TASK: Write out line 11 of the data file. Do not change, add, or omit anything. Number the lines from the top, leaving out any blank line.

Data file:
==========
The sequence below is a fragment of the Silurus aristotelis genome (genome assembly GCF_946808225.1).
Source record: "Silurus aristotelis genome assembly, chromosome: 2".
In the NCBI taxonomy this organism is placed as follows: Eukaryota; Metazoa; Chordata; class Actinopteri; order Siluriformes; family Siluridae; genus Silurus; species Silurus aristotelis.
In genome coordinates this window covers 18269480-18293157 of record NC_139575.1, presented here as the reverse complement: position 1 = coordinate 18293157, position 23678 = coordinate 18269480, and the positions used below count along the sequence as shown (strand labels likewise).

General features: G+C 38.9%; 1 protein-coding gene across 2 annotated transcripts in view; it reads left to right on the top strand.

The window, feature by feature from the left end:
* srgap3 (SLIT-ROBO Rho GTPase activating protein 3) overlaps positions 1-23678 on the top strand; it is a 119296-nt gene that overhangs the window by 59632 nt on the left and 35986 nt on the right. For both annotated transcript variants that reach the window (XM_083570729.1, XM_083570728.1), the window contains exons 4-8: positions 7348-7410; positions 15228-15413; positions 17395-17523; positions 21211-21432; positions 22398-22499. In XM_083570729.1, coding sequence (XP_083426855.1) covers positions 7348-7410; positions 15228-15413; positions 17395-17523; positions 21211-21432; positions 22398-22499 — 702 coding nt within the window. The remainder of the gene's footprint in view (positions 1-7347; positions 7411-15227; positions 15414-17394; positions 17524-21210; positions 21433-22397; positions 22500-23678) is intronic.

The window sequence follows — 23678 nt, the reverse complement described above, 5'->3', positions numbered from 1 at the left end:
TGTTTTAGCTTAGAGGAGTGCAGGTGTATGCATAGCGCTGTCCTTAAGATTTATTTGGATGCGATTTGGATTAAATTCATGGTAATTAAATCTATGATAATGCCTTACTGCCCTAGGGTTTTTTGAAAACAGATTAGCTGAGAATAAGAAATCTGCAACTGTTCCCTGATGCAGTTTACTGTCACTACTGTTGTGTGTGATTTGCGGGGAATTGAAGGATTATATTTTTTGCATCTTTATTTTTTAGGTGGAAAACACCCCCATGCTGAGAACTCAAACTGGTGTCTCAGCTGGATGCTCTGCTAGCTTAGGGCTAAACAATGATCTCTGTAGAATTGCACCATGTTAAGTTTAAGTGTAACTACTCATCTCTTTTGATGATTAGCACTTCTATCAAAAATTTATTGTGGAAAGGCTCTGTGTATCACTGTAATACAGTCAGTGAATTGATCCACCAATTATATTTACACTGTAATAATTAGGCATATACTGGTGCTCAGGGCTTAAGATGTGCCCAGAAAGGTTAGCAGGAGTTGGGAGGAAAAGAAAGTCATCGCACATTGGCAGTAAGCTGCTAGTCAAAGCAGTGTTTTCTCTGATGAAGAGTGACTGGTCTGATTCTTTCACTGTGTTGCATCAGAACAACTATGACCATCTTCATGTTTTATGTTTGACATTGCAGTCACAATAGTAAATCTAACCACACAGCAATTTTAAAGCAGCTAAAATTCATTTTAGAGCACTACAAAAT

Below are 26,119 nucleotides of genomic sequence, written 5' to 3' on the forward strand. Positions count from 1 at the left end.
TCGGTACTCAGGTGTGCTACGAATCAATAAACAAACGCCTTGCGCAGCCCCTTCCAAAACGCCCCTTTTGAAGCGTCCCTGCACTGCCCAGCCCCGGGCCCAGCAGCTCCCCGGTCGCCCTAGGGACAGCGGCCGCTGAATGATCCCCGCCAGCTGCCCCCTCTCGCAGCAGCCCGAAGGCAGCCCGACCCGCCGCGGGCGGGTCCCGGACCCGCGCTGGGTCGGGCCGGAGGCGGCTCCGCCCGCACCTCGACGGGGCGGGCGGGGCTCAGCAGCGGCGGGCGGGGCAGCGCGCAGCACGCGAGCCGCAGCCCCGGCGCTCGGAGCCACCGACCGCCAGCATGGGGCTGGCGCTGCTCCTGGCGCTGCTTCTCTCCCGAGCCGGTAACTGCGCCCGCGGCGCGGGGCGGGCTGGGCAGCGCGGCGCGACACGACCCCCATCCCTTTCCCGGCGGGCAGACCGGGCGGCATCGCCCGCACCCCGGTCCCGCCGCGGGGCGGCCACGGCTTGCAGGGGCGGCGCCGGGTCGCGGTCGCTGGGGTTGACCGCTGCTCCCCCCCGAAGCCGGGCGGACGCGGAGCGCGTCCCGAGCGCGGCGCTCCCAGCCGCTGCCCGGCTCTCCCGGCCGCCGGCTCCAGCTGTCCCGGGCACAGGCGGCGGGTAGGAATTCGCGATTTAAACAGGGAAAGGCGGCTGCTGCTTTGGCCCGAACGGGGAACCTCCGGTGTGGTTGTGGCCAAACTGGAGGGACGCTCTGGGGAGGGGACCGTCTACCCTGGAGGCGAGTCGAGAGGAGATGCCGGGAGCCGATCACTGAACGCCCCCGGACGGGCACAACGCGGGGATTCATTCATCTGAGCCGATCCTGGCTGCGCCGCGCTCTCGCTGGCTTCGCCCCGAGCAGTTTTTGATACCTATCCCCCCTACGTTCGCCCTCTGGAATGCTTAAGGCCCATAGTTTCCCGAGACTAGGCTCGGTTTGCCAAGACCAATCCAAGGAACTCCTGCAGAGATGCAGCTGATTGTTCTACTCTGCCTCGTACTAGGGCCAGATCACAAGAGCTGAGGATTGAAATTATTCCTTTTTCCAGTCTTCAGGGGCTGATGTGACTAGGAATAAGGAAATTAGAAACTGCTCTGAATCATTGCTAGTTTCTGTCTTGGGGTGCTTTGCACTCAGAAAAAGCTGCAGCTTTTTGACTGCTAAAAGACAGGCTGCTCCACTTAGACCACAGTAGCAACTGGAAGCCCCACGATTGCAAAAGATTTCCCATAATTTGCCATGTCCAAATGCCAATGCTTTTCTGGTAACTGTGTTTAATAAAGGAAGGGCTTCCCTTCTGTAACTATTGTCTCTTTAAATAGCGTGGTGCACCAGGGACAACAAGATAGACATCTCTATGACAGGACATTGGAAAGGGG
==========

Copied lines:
TCGGTACTCAGGTGTGCTACGAATCAATAAACAAACGCCTTGCGCAGCCCCTTCCAAAACGCCCCTTTTGAAGCGTCCCTGCACTGCCCAGCCCCGGGCCCAGCAGCTCCCCGGTCGCCCTAGGGACAGCGGCCGCTGAATGATCCCCGCCAGCTGCCCCCTCTCGCAGCAGCCCGAAGGCAGCCCGACCCGCCGCGGGCGGGTCCCGGACCCGCGCTGGGTCGGGCCGGAGGCGGCTCCGCCCGCACCTCGACGGGGCGGGCGGGGCTCAGCAGCGGCGGGCGGGGCAGCGCGCAGCACGCGAGCCGCAGCCCCGGCGCTCGGAGCCACCGACCGCCAGCATGGGGCTGGCGCTGCTCCTGGCGCTGCTTCTCTCCCGAGCCGGTAACTGCGCCCGCGGCGCGGGGCGGGCTGGGCAGCGCGGCGCGACACGACCCCCATCCCTTTCCCGGCGGGCAGACCGGGCGGCATCGCCCGCACCCCGGTCCCGCCGCGGGGCGGCCACGGCTTGCAGGGGCGGCGCCGGGTCGCGGTCGCTGGGGTTGACCGCTGCTCCCCCCCGAAGCCGGGCGGACGCGGAGCGCGTCCCGAGCGCGGCGCTCCCAGCCGCTGCCCGGCTCTCCCGGCCGCCGGCTCCAGCTGTCCCGGGCACAGGCGGCGGGTAGGAATTCGCGATTTAAACAGGGAAAGGCGGCTGCTGCTTTGGCCCGAACGGGGAACCTCCGGTGTGGTTGTGGCCAAACTGGAGGGACGCTCTGGGGAGGGGACCGTCTACCCTGGAGGCGAGTCGAGAGGAGATGCCGGGAGCCGATCACTGAACGCCCCCGGACGGGCACAACGCGGGGATTCATTCATCTGAGCCGATCCTGGCTGCGCCGCGCTCTCGCTGGCTTCGCCCCGAGCAGTTTTTGATACCTATCCCCCCTACGTTCGCCCTCTGGAATGCTTAAGGCCCATAGTTTCCCGAGACTAGGCTCGGTTTGCCAAGACCAATCCAAGGAACTCCTGCAGAGATGCAGCTGATTGTTCTACTCTGCCTCGTACTAGGGCCAGATCACAAGAGCTGAGGATTGAAATTATTCCTTTTTCCAGTCTTCAGGGGCTGATGTGACTAGGAATAAGGAAATTAGAAACTGCTCTGAATCATTGCTAGTTTCTGTCTTGGGGTGCTTTGCACTCAGAAAAAGCTGCAGCTTTTTGACTGCTAAAAGACAGGCTGCTCCACTTAGACCACAGTAGCAACTGGAAGCCCCACGATTGCAAAAGATTTCCCATAATTTGCCATGTCCAAATGCCAATGCTTTTCTGGTAACTGTGTTTAATAAAGGAAGGGCTTCCCTTCTGTAACTATTGTCTCTTTAAATAGCGTGGTGCACCAGGGACAACAAGATAGACATCTCTATGACAGGACATTGGAAAGGGG